At a hearing before the ALJ, Burgos’s testimony largely tracked the limitations in Dr. Boffa’s statement from May 2015. Burgos stated that he elevates his legs two or three times a day for 30 minutes at a time to relieve his hernia pain. He added that after 90 to 120 minutes of standing, he feels pain in his feet, hip, and side and needs to sit for 10 to 15 minutes. But sitting in the same position for extended periods, Burgos explained, leads to abdominal pain. He further noted that he adheres to Dr. Boffa’s advice and wears an abdominal binder around the clock.

The ALJ also heard testimony from a vocational expert. The vocational expert explained that a person with a medical need to elevate his legs every two hours would be unable to find employment.

The ALJ concluded that Burgos’s congenital kidney defect and hernias constituted severe impairments. In doing so, though, she assigned only “little weight” to Dr. Boffa’s opinions, reasoning that he had a “limited treating relationship” with Burgos, failed to provide objective evidence for his opinions, and offered observations contradicted by other doctors and Burgos’s daily activities. The ALJ also discounted Burgos’s account of his limitations, finding the described limitations inconsistent with the remainder of the record.

Relying instead on the opinions of the reviewing agency consultants, the ALJ concluded that Burgos could perform light work (for example, as a mail clerk) if allowed to wear the abdominal binder and to sit for five minutes every hour. She did not include an accommodation allowing Burgos to elevate his legs every two hours as part of her residual functional capacity determination.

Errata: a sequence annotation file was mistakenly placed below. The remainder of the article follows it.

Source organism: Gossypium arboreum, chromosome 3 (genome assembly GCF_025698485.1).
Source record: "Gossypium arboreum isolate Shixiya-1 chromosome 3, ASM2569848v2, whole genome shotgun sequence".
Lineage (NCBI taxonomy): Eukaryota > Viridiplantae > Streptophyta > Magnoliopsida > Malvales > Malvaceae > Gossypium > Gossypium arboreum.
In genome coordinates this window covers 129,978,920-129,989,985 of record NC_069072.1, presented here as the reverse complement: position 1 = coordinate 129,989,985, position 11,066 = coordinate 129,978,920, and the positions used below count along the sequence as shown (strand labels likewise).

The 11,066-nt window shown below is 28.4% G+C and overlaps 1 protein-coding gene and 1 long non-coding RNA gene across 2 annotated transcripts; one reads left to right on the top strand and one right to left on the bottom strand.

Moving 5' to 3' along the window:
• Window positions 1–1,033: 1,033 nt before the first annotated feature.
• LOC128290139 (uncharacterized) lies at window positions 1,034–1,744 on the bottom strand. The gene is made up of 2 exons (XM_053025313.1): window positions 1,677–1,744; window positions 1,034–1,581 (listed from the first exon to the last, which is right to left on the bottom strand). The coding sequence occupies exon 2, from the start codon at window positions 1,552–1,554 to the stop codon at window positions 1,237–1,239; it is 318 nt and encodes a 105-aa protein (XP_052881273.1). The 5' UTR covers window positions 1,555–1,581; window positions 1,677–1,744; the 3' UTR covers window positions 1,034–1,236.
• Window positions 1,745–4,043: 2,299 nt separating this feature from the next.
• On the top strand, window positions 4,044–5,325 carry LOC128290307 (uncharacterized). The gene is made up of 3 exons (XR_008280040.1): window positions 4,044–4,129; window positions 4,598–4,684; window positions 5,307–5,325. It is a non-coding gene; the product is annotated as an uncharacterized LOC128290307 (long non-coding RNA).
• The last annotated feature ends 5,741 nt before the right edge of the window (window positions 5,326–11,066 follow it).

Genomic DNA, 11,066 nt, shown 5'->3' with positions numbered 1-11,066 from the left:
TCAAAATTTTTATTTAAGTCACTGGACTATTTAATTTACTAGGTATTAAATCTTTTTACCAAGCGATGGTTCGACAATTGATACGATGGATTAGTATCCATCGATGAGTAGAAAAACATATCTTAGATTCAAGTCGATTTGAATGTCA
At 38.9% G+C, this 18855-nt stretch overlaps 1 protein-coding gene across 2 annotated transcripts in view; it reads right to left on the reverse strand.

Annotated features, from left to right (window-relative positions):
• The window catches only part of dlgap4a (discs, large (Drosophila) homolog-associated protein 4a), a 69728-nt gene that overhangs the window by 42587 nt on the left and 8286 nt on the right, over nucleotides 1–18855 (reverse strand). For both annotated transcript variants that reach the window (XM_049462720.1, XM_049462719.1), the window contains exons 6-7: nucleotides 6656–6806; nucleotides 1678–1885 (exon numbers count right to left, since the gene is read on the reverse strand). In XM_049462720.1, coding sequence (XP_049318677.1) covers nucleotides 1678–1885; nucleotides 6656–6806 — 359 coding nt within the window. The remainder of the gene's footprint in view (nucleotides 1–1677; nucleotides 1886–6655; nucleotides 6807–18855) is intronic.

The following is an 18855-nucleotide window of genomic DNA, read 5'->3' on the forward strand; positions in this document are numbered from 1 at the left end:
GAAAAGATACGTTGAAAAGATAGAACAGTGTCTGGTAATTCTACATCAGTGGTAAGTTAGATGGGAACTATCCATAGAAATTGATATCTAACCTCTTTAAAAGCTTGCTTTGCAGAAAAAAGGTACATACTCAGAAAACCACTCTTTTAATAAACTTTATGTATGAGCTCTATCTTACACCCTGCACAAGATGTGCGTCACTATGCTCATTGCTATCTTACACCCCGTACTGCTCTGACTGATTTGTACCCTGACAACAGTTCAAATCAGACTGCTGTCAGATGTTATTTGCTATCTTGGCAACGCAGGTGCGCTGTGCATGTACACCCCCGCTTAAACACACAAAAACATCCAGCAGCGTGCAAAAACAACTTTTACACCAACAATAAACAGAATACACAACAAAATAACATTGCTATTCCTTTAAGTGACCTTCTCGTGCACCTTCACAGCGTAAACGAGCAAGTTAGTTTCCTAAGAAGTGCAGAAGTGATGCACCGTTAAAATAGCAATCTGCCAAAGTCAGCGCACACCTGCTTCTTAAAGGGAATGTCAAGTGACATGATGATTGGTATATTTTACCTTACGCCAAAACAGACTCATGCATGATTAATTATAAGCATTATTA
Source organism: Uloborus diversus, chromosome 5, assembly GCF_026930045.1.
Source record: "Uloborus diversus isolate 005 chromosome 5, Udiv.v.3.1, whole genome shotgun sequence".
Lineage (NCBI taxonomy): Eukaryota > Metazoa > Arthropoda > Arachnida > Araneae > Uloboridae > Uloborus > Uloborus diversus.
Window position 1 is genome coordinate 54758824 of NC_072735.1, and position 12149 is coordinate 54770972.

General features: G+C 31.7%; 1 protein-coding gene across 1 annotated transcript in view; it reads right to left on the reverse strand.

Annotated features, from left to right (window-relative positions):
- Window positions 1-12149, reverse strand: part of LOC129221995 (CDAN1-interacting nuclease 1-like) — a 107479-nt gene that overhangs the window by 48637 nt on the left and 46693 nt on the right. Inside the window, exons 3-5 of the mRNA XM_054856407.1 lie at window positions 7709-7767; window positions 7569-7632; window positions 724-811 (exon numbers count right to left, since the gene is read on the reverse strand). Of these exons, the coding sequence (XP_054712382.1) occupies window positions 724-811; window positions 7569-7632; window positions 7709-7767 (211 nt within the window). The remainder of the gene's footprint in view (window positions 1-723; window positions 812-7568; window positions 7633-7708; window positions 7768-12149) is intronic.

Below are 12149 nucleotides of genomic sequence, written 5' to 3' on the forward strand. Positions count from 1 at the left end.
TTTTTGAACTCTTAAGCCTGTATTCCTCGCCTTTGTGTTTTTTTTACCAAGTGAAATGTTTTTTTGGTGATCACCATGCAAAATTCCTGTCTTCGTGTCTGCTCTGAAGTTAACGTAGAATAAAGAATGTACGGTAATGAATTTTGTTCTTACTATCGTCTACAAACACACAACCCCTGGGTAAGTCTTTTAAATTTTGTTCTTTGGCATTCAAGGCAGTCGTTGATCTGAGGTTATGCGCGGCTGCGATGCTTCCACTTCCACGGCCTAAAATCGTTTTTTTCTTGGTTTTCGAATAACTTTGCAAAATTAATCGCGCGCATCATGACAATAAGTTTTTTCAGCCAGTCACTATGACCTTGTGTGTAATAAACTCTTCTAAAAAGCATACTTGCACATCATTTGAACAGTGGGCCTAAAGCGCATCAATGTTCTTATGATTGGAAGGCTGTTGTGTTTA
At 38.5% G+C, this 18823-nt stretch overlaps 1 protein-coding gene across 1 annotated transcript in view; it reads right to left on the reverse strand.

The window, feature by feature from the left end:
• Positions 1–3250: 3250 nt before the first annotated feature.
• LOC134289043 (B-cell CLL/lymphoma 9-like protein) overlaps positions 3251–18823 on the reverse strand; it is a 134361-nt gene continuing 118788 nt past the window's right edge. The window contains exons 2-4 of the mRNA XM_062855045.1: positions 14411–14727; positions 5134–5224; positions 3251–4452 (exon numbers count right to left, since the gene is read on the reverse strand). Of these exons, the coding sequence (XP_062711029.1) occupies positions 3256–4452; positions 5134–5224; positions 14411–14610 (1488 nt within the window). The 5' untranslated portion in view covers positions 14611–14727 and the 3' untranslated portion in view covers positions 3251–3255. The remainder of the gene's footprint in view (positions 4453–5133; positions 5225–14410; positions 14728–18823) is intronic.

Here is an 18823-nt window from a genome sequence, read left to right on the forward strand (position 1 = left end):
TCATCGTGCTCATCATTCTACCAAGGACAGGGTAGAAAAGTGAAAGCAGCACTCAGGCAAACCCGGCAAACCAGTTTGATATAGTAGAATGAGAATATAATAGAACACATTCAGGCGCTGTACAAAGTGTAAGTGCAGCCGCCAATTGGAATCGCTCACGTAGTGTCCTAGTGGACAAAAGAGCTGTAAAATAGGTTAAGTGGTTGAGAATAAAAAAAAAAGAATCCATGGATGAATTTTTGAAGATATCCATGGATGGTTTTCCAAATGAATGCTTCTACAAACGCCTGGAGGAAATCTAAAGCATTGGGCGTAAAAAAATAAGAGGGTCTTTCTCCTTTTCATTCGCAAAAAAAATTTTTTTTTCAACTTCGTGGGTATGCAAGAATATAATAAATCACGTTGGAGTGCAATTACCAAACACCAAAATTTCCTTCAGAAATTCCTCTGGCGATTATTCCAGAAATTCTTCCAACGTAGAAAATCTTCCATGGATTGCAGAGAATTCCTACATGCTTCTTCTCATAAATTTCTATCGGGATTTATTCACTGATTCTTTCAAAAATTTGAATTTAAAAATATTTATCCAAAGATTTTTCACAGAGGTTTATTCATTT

In the end, the ALJ determined that Burgos was not disabled and denied him benefits. The district court affirmed, and Burgos now appeals.



We will uphold an ALJ’s final decision if supported by “substantial evidence.” See 42 U.S.C. § 405(g); Lanigan v. Berryhill, 865 F.3d 558, 563 (7th Cir. 2017). Substantial evidence means “such relevant evidence as a reasonable mind might accept as adequate to support a conclusion.” Biestek v. Berryhill, ––– U.S. ––––, 139 S. Ct. 1148, 1154, 203 L.Ed.2d 504 (2019). Our role is not to “reweigh evidence, resolve conflicts, decide questions of credibility, or substitute [our] judgment for that of the Commissioner.” Burmester v. Berryhill, 920 F.3d 507, 510 (7th Cir. 2019) (internal citations omitted).


Burgos contends that the ALJ erred by assigning little weight to Dr. Boffa’s statement. For claims filed before March 27, 2017, like Burgos’s here, a treating physician’s opinion is entitled to controlling weight if well-supported by medical findings and not inconsistent with other substantial evidence in the record. 20 C.F.R. § 404.1527(c)(2); Larson v. Astrue, 615 F.3d 744, 749 (7th Cir. 2010). An ALJ must offer “good reasons” for declining to give controlling weight to the opinion of a treating physician. Larson, 615 F.3d at 749.

The ALJ failed to adhere to this standard. Although the ALJ gave several reasons for discounting Dr. Boffa’s statement, none had substantial evidentiary support.

First, the record does not support the ALJ’s finding that Dr. Boffa had a “limited treating relationship” with Burgos. To the contrary, Dr. Boffa had treated Burgos for more than six years and performed multiple surgeries. The record shows that he examined Burgos on eight separate occasions between the final hernia repair in 2012 and rendering his opinion in May 2015. The ALJ did not explain why these regular visits were insufficient for Dr. Boffa to obtain “a longitudinal picture of [Burgos’s] impairment.” 20 C.F.R. § 404.1527(c)(2)(i).

Second, and again contrary to the record, the ALJ determined that Dr. Boffa failed to provide objective evidence for his opinions. Yet Dr. Boffa’s treatment notes extensively document the causes of Burgos’s abdominal pain. He diagnosed an incisional hernia a year after Burgos’s last hernia repair and noted eventration in the same location less than two months before the alleged onset date of September 13, 2013. From that date forward, Dr. Boffa treated Burgos for recurring abdominal pain and prescribed medication. He continued to note eventration at the hernia repair site throughout 2014. And in 2015, he diagnosed Burgos with yet another hernia, noted decreased functioning in the left kidney, and ultimately referred Burgos for possible kidney removal.